4. Fast Times At Ridgemont High

Director: Amy Heckerling

fast times

You could almost say that this is a two time directorial debut, as it launched the careers of two directors: Cameron Crowe (Jerry Maguire, Almost Famous) and Amy Heckerling (Clueless, Look Who’s Talking). Eager to live the high school life he never had, former rock journalist Crowe went undercover at Clairemont High School and wrote a book about his experiences called Fast Times At Ridgemont High: A True Story. Although on the surface the movie is quite raunchy, it takes the naïveté of a first time writer and first time director to make an honest exploration of teenagers exploring sexuality and dating. It doesn’t hurt that the film made a star out of many actors involved (Sean Penn, Phoebe Cates, Jennifer Jason Leigh, Forest Whitaker, Eric Stoltz and Nicholas Cage practically all got their start from this movie).

5. Dark Star (1974)

Director: John Carpenter

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What do the creators of Halloween and Alien have in common? John Carpenter of the former and Dan O’Bannon of the latter both worked on this absurdist science fiction parody about bored astronauts set about on a mission destroying planets. Starting out as a 40 minute student project at USC Film School that expanded into a feature, Dark Star was not a financial success and did not launch Carpenter and O’Bannon’s careers the way they hoped. Nevertheless, it now stands as an amateurish but very unique movie (Paul Thomas Anderson even put it on his list of 55 favorite movies recently), even without the context of Carpenter or O’Bannon’s subsequent work.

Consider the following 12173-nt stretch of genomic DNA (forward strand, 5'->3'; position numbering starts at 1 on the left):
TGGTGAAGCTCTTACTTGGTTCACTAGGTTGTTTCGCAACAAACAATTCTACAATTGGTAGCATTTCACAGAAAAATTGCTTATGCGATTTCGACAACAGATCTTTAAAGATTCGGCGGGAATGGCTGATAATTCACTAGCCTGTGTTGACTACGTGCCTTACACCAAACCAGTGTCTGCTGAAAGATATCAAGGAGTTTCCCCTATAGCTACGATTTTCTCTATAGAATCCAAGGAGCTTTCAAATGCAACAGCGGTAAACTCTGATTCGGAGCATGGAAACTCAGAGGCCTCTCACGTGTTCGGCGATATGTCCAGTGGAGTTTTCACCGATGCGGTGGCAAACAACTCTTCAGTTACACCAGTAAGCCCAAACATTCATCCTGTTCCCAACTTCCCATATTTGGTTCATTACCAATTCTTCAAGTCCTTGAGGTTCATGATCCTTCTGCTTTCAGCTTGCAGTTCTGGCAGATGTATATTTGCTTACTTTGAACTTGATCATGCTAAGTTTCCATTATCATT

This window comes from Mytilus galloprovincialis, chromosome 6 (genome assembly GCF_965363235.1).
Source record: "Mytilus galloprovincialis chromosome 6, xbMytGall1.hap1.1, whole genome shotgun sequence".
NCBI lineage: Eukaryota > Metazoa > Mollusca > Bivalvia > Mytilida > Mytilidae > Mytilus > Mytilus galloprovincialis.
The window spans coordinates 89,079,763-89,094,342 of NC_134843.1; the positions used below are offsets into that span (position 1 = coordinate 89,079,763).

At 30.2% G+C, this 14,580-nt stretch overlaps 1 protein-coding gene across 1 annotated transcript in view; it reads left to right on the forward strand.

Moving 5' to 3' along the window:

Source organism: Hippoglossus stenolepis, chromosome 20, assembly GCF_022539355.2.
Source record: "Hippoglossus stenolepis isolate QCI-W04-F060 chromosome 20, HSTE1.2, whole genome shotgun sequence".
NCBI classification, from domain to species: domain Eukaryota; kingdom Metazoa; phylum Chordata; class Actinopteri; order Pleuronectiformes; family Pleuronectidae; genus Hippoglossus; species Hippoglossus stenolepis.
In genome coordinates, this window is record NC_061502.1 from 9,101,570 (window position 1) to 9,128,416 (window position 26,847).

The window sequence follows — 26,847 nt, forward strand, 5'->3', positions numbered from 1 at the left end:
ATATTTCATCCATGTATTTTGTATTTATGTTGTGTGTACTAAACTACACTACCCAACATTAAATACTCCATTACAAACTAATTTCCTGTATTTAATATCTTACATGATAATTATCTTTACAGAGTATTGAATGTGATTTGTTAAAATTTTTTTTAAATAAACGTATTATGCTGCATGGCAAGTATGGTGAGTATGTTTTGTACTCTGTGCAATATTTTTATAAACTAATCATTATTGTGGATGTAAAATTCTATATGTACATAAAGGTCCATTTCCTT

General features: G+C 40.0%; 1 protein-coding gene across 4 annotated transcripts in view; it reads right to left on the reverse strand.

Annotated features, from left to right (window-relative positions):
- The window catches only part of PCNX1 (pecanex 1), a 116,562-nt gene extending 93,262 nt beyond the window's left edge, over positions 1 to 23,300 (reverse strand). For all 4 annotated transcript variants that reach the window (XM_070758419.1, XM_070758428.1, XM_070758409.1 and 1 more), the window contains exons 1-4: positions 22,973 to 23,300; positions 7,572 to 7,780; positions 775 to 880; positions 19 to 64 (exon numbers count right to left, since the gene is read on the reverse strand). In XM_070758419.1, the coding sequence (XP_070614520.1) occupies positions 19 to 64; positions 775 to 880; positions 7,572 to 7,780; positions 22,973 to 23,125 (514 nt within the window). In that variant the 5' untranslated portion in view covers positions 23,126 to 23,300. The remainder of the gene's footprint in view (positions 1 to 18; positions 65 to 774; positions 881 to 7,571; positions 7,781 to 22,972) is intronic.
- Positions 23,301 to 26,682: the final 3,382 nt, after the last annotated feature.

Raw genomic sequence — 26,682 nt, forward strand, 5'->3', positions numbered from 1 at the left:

6. Play Misty For Me (1971)

Director: Clint Eastwood

play misty for me

If you thought that Fatal Attraction was a totally original movie, then you should check out Play Misty For Me; it predates Adrian Lyne’s film by 16 years and is much better. While Michael Douglas’ character is a well-off philanderer, Clint Eastwood is a middle class disc jockey in an on and off relationship. This makes his plight with the psychotic Evelyn (Jessica Walter, who you may know as Lucille Bluth on the cult Fox/Netflix series Arrested Development) a tad more sympathetic, as his one night stand was not threatening the institution of marriage. Moralism aside, it’s a solid if dated thriller that showed the world that The Man With No Name had directing talent. Even as he approaches his mid 80s, he shows no signs of slowing down.

7. Spanking The Monkey (1994)

Director: David O. Russell